• Set up an area for backpacks and school articles.   By having a staging area, it will be easier to find things in when you are leaving for school.  Make sure to have a calendar in the area so you can write down important events and family schedules.  Have your kids help you keep this area stocked with items needed for school and free of clutter that is not related to school.  Be creative and have some fun with this.

 

Don’t forget Texas Tax Free Weekend begins Aug. 5, 2016 and ends Aug. 7, 2016.  Most school supplies, backpacks, footwear and clothing priced under $100 will exempt from taxes during that time giving families an 8% savings.

 

 

Attracting Hummingbirds to Your Yard

by Linnea Lavell

Many people enjoy having hummingbirds around their yard and garden.  The delicate little birds are fun to watch flit here and there and enjoy a drink of nectar from a flower or feeder.

If you are putting out a new feeders or are having issues attracting hummingbirds to an existing feeder, here are some tips that may help.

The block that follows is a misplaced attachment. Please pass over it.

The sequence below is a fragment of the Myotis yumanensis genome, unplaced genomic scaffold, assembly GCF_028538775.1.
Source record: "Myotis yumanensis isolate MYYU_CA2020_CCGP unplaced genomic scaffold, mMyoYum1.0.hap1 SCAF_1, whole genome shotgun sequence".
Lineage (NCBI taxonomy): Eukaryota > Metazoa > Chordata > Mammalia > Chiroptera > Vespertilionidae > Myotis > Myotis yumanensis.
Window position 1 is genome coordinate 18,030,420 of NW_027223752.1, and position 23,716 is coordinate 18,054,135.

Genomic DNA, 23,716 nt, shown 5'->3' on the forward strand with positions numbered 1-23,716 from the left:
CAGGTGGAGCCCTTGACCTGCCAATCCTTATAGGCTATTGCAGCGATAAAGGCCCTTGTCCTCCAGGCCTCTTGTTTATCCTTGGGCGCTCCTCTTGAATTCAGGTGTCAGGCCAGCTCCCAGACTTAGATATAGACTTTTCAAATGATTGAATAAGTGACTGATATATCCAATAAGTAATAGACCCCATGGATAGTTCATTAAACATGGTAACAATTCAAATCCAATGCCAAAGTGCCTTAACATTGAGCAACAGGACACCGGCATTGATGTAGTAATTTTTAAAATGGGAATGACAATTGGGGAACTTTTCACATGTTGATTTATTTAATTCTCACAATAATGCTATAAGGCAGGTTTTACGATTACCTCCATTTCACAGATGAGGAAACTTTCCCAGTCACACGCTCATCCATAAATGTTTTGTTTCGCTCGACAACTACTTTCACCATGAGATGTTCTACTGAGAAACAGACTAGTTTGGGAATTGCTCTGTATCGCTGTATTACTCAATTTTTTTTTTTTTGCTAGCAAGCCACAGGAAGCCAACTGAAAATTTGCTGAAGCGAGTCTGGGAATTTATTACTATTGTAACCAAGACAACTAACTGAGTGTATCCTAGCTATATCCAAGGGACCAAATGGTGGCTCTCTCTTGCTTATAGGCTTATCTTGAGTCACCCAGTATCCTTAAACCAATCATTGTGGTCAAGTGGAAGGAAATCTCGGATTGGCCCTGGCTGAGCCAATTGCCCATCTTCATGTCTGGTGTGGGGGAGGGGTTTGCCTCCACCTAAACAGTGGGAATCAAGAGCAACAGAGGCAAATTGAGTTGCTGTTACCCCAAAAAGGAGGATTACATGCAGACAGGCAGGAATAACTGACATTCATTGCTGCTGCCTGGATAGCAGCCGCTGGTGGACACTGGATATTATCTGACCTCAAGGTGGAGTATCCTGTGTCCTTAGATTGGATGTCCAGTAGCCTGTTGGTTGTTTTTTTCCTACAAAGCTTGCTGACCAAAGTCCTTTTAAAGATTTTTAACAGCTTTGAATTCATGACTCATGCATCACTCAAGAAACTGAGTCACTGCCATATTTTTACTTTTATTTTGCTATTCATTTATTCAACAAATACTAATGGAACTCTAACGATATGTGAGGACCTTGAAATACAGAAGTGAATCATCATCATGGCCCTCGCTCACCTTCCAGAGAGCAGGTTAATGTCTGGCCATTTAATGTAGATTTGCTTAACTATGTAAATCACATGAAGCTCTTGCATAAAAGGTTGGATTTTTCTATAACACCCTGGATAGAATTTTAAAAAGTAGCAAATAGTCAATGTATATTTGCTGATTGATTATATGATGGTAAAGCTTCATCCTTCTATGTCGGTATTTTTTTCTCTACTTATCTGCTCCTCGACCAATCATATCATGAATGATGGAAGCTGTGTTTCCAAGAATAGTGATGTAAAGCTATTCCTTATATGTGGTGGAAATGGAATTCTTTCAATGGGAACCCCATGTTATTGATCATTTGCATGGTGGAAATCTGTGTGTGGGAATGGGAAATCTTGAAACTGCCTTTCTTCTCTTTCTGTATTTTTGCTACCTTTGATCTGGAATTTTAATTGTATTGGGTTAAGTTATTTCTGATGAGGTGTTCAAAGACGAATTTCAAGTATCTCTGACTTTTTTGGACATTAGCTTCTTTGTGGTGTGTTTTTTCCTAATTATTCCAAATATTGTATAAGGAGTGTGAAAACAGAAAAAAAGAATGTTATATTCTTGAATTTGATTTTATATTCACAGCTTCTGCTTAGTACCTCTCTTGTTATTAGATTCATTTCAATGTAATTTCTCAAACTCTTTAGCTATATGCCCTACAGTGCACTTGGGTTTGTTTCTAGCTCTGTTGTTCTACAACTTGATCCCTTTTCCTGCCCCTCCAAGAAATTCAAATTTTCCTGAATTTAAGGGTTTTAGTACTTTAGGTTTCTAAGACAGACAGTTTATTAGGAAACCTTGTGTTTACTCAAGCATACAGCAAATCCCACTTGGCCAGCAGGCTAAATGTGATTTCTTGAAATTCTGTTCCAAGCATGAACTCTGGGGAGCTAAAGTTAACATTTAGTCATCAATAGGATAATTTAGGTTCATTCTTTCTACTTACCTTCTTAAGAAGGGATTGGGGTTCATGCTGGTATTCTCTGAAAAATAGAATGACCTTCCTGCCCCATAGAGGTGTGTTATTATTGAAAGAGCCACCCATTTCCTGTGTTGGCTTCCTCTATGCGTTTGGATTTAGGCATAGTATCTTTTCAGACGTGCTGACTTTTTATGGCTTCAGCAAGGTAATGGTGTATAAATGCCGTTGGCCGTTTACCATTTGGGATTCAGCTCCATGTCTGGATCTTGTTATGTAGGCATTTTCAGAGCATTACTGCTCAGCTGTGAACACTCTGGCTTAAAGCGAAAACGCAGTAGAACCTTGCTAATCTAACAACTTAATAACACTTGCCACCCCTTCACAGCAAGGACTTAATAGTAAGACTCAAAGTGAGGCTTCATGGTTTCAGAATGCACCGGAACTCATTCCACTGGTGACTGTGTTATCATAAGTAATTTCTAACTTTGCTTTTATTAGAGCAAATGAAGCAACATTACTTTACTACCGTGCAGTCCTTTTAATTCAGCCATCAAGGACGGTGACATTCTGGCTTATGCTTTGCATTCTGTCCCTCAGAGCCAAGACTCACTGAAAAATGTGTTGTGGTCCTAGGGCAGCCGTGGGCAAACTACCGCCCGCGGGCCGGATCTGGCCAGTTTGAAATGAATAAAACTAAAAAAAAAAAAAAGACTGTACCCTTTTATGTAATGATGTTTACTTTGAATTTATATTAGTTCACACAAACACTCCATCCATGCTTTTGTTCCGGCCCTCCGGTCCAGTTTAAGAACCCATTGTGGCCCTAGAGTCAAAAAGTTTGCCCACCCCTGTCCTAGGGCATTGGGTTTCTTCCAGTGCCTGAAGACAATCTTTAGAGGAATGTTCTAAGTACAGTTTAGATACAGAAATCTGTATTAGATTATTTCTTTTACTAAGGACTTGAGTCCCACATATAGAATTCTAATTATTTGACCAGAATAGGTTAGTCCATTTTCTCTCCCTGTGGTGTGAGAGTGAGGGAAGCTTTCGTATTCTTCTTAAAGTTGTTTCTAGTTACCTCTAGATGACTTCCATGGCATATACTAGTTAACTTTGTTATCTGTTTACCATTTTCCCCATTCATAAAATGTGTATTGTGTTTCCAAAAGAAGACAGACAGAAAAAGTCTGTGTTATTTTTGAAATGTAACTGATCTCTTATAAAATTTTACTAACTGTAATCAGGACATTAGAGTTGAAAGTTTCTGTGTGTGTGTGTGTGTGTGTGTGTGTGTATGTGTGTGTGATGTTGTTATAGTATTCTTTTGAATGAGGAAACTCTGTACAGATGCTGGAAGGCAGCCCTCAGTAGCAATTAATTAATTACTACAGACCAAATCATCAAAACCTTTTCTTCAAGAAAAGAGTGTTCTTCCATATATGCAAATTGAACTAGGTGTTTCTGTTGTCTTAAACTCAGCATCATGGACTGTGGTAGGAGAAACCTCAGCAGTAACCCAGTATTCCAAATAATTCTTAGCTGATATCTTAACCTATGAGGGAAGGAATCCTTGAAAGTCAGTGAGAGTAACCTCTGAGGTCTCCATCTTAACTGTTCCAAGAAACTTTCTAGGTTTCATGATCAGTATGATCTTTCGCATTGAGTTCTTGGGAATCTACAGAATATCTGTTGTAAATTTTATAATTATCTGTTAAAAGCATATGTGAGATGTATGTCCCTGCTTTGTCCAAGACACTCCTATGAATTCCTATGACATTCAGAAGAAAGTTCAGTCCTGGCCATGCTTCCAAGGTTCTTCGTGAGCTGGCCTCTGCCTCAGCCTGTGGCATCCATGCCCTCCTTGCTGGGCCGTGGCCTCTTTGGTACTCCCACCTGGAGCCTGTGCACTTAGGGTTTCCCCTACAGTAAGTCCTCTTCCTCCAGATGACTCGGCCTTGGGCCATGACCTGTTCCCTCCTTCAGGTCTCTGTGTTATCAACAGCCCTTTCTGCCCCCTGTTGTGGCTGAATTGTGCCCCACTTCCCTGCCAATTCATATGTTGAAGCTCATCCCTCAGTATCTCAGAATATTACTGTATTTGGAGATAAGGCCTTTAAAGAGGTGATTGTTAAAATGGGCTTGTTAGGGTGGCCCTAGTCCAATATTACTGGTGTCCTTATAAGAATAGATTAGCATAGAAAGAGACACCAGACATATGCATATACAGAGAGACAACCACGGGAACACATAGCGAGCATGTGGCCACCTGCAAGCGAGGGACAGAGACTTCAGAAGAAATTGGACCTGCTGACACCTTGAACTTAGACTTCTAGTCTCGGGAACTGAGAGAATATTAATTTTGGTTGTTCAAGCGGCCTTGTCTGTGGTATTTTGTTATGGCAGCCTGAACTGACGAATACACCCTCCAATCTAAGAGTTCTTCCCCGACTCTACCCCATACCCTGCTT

• Hummingbirds are attracted to red which is why many feeders you purchase are red and it is recommended to color the nectar you use to feed them red.  If the feeder you are using does not have red on it, simply tie some red ribbons on the wire that it is hanging to and they will find it.
  • Hummingbirds like a clean feeder.  They will quickly abandon a neglected feeder for a cleaner alternative.  The nectar can spoil in as little as 2-5 days depending on outside temperatures causing fermentation and mold.  Keep feeders in shaded areas when it is extremely warm out and offer quantities of nectar that can be consumed in a few days.  When you refill your feeder, make sure to thoroughly clean it with hot, soapy water and rinse before refilling it.